1. It unifies the Chinese people.
2. It makes China more equal.
3. It raises citizen awareness of the cost of China’s economic development.
4. It makes people funnier.
5. It makes people more knowledgeable (of things like meteorology and the English word haze).
To put this stifling pollution in further perspective, a study published in December 2013 in the Proceedings of the National Academy of Sciences of the United States concluded that a little more than 20% of the total pollution from China was from industry producing goods for export to the United States and other parts of the world. Worse, scientific research found that this pollution is actually drifting back to Western shores of the United States and contributing to smog in Los Angeles and other locales on a daily basis!
One of the study’s authors, Steven Davis from the University of California, Irvine, stated, “Maybe a quarter of what you are seeing when you see pictures of that Chinese pollution and everyone wearing masks has to do with goods they are making for other parts of the world.”
VOA News also quoted a response from Texas A&M University atmospheric chemist Renyi Zhang, who commented, “What this paper is saying is that China is playing a role in terms of polluting U.S. air. But the United States is actually playing a role as well because we are exporting the trading to the Chinese.”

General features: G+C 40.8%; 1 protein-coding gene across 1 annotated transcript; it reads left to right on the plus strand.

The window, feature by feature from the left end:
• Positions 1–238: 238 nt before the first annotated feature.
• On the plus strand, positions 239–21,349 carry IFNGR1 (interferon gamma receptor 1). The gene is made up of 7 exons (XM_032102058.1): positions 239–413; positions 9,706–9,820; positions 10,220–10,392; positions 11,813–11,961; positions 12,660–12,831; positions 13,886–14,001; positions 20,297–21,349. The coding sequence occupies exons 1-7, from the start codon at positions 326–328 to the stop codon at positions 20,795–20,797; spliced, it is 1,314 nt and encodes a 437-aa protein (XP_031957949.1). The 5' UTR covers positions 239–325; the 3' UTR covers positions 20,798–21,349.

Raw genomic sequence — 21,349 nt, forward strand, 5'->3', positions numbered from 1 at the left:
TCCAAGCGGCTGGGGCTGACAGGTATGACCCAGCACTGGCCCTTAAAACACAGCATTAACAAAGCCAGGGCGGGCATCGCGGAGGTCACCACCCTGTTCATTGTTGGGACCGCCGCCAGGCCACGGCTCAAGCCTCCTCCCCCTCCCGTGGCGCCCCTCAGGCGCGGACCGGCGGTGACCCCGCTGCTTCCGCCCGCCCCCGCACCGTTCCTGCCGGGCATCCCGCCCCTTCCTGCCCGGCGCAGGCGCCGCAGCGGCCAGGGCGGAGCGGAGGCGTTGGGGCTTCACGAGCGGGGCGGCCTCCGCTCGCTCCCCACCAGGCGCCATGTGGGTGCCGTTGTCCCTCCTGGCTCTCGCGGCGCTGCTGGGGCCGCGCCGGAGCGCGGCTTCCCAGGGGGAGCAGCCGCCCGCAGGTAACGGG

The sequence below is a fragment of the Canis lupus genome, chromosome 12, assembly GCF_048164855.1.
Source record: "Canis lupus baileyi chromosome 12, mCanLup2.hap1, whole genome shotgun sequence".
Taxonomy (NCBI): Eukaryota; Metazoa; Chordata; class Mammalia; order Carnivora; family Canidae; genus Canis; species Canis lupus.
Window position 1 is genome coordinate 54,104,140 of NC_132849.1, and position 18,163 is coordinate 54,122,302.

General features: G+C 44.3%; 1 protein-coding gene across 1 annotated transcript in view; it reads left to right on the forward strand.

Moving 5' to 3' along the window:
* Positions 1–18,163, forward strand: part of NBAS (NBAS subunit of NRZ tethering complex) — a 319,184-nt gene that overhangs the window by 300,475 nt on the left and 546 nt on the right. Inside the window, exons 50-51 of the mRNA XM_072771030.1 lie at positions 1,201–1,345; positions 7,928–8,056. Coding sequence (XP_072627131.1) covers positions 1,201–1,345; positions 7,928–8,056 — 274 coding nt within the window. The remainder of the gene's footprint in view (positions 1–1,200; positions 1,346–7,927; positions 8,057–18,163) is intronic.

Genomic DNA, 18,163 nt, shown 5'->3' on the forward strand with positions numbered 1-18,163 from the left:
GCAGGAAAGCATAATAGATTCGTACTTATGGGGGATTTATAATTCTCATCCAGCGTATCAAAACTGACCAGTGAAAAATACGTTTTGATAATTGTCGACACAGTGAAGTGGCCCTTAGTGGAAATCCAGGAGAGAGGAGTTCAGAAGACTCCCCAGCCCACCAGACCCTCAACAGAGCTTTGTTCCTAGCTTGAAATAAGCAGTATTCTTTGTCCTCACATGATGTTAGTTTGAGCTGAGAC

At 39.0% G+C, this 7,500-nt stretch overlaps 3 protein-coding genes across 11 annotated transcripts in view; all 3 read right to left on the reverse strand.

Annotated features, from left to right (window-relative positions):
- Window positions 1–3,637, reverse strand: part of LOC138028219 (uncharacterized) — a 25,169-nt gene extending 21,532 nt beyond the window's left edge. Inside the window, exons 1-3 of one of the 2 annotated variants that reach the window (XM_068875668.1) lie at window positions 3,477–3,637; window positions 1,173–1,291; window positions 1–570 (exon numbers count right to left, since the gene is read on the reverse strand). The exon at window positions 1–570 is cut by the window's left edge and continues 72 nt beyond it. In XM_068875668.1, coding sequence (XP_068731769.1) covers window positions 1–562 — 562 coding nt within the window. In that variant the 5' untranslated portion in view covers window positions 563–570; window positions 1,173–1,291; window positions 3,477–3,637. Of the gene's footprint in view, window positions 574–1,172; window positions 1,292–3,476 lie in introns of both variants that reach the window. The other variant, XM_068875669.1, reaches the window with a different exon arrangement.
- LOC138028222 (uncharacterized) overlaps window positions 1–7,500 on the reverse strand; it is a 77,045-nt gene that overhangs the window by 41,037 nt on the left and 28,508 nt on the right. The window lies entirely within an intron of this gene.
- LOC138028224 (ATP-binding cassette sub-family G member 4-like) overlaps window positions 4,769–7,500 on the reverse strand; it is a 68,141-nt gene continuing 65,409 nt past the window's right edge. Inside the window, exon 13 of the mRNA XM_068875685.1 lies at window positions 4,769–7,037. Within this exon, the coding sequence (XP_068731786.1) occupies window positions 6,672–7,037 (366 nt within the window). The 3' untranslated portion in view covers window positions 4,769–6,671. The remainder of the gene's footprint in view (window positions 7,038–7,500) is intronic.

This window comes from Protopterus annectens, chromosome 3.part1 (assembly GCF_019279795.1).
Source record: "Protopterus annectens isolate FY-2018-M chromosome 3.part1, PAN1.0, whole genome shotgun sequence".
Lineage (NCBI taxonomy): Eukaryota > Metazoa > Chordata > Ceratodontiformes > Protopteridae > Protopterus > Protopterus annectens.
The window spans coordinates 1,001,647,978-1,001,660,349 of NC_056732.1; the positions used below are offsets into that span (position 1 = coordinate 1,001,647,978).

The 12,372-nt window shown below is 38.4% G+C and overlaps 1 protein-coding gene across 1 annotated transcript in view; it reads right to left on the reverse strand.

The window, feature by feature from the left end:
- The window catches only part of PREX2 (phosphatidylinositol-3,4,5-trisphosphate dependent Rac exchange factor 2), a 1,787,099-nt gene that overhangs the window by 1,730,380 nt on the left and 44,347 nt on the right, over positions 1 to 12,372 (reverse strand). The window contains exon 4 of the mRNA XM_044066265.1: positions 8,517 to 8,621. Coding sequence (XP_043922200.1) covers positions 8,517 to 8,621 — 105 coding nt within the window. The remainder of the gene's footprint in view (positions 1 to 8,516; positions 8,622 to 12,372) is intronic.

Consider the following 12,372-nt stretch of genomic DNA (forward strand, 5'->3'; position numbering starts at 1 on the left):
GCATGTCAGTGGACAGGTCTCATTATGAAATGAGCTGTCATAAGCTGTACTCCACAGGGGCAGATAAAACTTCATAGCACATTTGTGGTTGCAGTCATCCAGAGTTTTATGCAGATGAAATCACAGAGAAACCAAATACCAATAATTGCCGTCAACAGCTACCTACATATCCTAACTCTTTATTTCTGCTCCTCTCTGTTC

Despite the environmental rhetoric behind all these claims, it remains clear enough from Chinese reports that the population is reaping some bad air as a result of the country’s emphasis on heavy industrial production, where its less stringent standards and even more lax regulations are causing very real and tangible health risks.
How long until the rest of the world drifts into a post-airpocalyptic smoggy dystopia where those who can afford it will pay top dollar for a literal breath of fresh air?
Hopefully that’s never, of course — but don’t say you weren’t warned, or that Mel Brooks didn’t see it coming…